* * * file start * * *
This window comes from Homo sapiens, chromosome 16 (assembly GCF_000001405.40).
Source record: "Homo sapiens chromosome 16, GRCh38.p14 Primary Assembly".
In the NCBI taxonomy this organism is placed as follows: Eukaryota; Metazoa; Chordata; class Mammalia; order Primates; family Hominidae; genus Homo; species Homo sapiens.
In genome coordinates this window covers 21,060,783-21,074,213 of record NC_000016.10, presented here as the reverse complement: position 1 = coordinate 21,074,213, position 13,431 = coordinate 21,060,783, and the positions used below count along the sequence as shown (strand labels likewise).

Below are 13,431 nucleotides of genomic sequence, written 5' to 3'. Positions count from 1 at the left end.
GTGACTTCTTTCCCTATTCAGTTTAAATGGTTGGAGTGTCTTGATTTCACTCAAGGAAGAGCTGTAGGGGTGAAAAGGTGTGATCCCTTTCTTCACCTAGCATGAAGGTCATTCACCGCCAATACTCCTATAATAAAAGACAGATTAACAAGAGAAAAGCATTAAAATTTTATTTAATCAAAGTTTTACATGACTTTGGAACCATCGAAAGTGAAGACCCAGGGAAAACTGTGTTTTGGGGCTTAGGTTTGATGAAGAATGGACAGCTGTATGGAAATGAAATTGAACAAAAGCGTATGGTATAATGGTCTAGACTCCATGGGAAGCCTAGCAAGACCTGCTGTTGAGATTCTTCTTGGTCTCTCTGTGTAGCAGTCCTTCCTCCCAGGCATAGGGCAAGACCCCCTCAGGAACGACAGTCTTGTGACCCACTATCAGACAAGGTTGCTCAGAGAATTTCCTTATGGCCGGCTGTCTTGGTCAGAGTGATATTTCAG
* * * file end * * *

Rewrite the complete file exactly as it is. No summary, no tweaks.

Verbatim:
This window comes from Homo sapiens, chromosome 16 (assembly GCF_000001405.40).
Source record: "Homo sapiens chromosome 16, GRCh38.p14 Primary Assembly".
In the NCBI taxonomy this organism is placed as follows: Eukaryota; Metazoa; Chordata; class Mammalia; order Primates; family Hominidae; genus Homo; species Homo sapiens.
In genome coordinates this window covers 21,060,783-21,074,213 of record NC_000016.10, presented here as the reverse complement: position 1 = coordinate 21,074,213, position 13,431 = coordinate 21,060,783, and the positions used below count along the sequence as shown (strand labels likewise).

Below are 13,431 nucleotides of genomic sequence, written 5' to 3'. Positions count from 1 at the left end.
GTGACTTCTTTCCCTATTCAGTTTAAATGGTTGGAGTGTCTTGATTTCACTCAAGGAAGAGCTGTAGGGGTGAAAAGGTGTGATCCCTTTCTTCACCTAGCATGAAGGTCATTCACCGCCAATACTCCTATAATAAAAGACAGATTAACAAGAGAAAAGCATTAAAATTTTATTTAATCAAAGTTTTACATGACTTTGGAACCATCGAAAGTGAAGACCCAGGGAAAACTGTGTTTTGGGGCTTAGGTTTGATGAAGAATGGACAGCTGTATGGAAATGAAATTGAACAAAAGCGTATGGTATAATGGTCTAGACTCCATGGGAAGCCTAGCAAGACCTGCTGTTGAGATTCTTCTTGGTCTCTCTGTGTAGCAGTCCTTCCTCCCAGGCATAGGGCAAGACCCCCTCAGGAACGACAGTCTTGTGACCCACTATCAGACAAGGTTGCTCAGAGAATTTCCTTATGGCCGGCTGTCTTGGTCAGAGTGATATTTCAG